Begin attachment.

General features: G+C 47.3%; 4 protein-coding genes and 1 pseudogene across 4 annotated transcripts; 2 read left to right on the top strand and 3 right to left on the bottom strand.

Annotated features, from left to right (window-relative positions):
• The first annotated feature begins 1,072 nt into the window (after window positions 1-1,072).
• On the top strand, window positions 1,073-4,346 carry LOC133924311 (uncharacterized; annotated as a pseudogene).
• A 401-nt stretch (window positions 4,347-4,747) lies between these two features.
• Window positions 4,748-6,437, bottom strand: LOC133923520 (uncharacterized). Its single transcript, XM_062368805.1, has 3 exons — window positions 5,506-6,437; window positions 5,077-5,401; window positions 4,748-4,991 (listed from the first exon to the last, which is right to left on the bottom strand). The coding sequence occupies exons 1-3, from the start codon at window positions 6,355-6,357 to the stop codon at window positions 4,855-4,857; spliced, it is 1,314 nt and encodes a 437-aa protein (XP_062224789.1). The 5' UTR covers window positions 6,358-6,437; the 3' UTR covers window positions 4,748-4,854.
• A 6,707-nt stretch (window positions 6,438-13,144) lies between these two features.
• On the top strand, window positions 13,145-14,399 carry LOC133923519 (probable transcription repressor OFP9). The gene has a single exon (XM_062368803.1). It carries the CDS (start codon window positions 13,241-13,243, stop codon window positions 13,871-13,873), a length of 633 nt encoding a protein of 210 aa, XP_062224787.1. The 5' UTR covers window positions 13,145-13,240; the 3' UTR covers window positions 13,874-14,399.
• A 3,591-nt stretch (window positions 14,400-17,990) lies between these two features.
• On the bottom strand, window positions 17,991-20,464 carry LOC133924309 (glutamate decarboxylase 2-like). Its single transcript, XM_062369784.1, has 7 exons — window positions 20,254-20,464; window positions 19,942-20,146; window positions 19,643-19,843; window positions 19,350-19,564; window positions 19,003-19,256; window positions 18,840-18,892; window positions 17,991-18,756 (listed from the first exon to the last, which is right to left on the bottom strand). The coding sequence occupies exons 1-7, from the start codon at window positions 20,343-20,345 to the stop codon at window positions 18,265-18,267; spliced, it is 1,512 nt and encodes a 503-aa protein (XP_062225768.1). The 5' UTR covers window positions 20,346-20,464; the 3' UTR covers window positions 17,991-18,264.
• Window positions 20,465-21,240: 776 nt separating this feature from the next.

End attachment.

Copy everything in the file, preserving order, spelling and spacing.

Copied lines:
General features: G+C 47.3%; 4 protein-coding genes and 1 pseudogene across 4 annotated transcripts; 2 read left to right on the top strand and 3 right to left on the bottom strand.

Annotated features, from left to right (window-relative positions):
• The first annotated feature begins 1,072 nt into the window (after window positions 1-1,072).
• On the top strand, window positions 1,073-4,346 carry LOC133924311 (uncharacterized; annotated as a pseudogene).
• A 401-nt stretch (window positions 4,347-4,747) lies between these two features.
• Window positions 4,748-6,437, bottom strand: LOC133923520 (uncharacterized). Its single transcript, XM_062368805.1, has 3 exons — window positions 5,506-6,437; window positions 5,077-5,401; window positions 4,748-4,991 (listed from the first exon to the last, which is right to left on the bottom strand). The coding sequence occupies exons 1-3, from the start codon at window positions 6,355-6,357 to the stop codon at window positions 4,855-4,857; spliced, it is 1,314 nt and encodes a 437-aa protein (XP_062224789.1). The 5' UTR covers window positions 6,358-6,437; the 3' UTR covers window positions 4,748-4,854.
• A 6,707-nt stretch (window positions 6,438-13,144) lies between these two features.
• On the top strand, window positions 13,145-14,399 carry LOC133923519 (probable transcription repressor OFP9). The gene has a single exon (XM_062368803.1). It carries the CDS (start codon window positions 13,241-13,243, stop codon window positions 13,871-13,873), a length of 633 nt encoding a protein of 210 aa, XP_062224787.1. The 5' UTR covers window positions 13,145-13,240; the 3' UTR covers window positions 13,874-14,399.
• A 3,591-nt stretch (window positions 14,400-17,990) lies between these two features.
• On the bottom strand, window positions 17,991-20,464 carry LOC133924309 (glutamate decarboxylase 2-like). Its single transcript, XM_062369784.1, has 7 exons — window positions 20,254-20,464; window positions 19,942-20,146; window positions 19,643-19,843; window positions 19,350-19,564; window positions 19,003-19,256; window positions 18,840-18,892; window positions 17,991-18,756 (listed from the first exon to the last, which is right to left on the bottom strand). The coding sequence occupies exons 1-7, from the start codon at window positions 20,343-20,345 to the stop codon at window positions 18,265-18,267; spliced, it is 1,512 nt and encodes a 503-aa protein (XP_062225768.1). The 5' UTR covers window positions 20,346-20,464; the 3' UTR covers window positions 17,991-18,264.
• Window positions 20,465-21,240: 776 nt separating this feature from the next.